Ghana has signed an Air Service Agreement with Malta that will see the national airline of the Mediterranean state flying directly to Ghana. The direct flight would be the first of the Maltese carrier, Air Malta, to Sub-Saharan Africa.
The two nations also signed other agreements on the agreed minutes of the second meeting at the technical level on Ghana, Malta permanent joint commission on full bilateral cooperation, and double taxation. The two countries also signed a Memorandum of Understanding on medicine, tourism and culture, and a Memorandum of Understanding on a Visa Waiver Agreement for Diplomatic Passports. The agreements and Memoranda of Understanding were signed as part of President Akufo Addo’s two-day state visit to Malta.
The Agreements Signed
Ghana’s Foreign Affairs and Regional Integration Minister, Shirley Ayorkor Botchwey signed the agreements on behalf of Ghana and the Maltese Minister for Foreign Affairs and Trade Promotion, Carmelo Abela, signed on behalf of Malta. The signing ceremony was witnessed by President Akufo Addo and his Maltese counterpart, Marie Louise Coleiro Preca, at the Grand Master Palace in the city of Valletta.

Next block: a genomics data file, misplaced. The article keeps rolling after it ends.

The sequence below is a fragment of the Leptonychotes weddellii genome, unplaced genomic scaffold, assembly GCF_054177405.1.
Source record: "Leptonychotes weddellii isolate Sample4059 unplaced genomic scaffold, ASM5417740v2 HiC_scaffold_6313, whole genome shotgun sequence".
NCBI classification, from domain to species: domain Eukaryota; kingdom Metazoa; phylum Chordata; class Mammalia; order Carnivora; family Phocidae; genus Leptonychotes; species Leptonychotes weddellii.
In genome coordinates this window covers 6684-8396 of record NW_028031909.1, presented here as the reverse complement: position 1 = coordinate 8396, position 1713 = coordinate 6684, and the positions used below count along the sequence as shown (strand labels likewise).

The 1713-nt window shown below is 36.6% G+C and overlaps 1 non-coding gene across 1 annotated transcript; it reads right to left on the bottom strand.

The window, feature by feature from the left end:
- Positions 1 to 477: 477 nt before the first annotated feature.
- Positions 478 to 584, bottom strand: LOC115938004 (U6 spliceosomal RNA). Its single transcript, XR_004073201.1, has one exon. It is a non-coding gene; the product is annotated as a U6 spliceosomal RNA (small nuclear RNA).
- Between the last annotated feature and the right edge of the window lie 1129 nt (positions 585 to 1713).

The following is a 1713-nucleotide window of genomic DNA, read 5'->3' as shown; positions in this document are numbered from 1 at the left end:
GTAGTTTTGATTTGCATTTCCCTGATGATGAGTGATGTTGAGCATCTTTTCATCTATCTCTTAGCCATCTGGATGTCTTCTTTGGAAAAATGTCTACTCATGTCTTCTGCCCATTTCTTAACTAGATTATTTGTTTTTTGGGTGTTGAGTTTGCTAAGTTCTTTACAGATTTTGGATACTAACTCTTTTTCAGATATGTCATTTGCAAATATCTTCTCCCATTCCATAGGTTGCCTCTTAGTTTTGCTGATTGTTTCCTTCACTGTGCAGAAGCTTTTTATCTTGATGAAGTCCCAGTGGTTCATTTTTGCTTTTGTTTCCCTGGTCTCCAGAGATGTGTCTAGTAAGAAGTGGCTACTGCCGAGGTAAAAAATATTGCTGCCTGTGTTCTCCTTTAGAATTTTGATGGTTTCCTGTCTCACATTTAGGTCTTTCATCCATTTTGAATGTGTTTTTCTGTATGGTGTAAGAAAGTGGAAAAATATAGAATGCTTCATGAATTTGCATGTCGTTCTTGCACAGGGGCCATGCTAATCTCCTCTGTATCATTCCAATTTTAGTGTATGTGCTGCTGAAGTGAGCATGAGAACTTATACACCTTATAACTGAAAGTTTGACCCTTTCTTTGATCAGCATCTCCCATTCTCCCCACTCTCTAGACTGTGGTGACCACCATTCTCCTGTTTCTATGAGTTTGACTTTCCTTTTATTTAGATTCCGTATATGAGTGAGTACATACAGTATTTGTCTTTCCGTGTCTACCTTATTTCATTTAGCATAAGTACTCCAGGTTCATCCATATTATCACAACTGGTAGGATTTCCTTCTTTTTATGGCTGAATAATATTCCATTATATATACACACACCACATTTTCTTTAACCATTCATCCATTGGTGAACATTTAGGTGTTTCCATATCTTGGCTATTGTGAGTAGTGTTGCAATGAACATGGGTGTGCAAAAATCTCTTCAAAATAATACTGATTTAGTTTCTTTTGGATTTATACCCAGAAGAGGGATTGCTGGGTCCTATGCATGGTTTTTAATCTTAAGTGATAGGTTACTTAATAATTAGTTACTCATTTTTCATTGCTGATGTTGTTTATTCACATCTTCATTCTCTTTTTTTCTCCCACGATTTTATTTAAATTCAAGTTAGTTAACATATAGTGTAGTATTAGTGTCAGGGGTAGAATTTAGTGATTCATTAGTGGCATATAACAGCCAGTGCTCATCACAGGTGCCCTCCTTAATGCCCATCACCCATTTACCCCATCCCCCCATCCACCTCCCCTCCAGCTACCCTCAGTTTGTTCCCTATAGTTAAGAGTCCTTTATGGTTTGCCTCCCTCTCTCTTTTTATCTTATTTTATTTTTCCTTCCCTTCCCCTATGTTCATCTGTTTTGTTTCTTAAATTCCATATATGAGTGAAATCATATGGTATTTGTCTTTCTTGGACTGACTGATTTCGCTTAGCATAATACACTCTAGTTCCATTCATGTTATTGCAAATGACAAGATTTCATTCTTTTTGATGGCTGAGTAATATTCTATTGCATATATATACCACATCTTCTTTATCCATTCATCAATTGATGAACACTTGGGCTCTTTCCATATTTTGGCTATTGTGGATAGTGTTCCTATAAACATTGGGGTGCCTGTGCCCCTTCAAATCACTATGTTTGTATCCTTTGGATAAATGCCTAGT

On the issue of migration, President AkufoAddo said it has become a sensitive matter confronting Malta, the rest of Europe and the African continent.
In spite of the above, Malta announced a visa waiver policy for Ghanaian passport holders.
On 26 March 2019, Malta and Ghana signed an Agreement on the Waiver of Visa Requirements for Holders of Diplomatic and Official/Service Passports. The agreement, waivering the requirement for a visa only for holders of such passports, will enter into force following the notification by both parties (Malta and Ghana) of the completion of the necessary national legal procedures. This process is yet to be concluded, the Ministry for Foreign Affairs and Trade Promotion revealed.
It is therefore clear that Schengen regulations and the requirement of a visa for Ghanaian nationals, holders of normal passports, to travel to and enter into Malta, is still in force.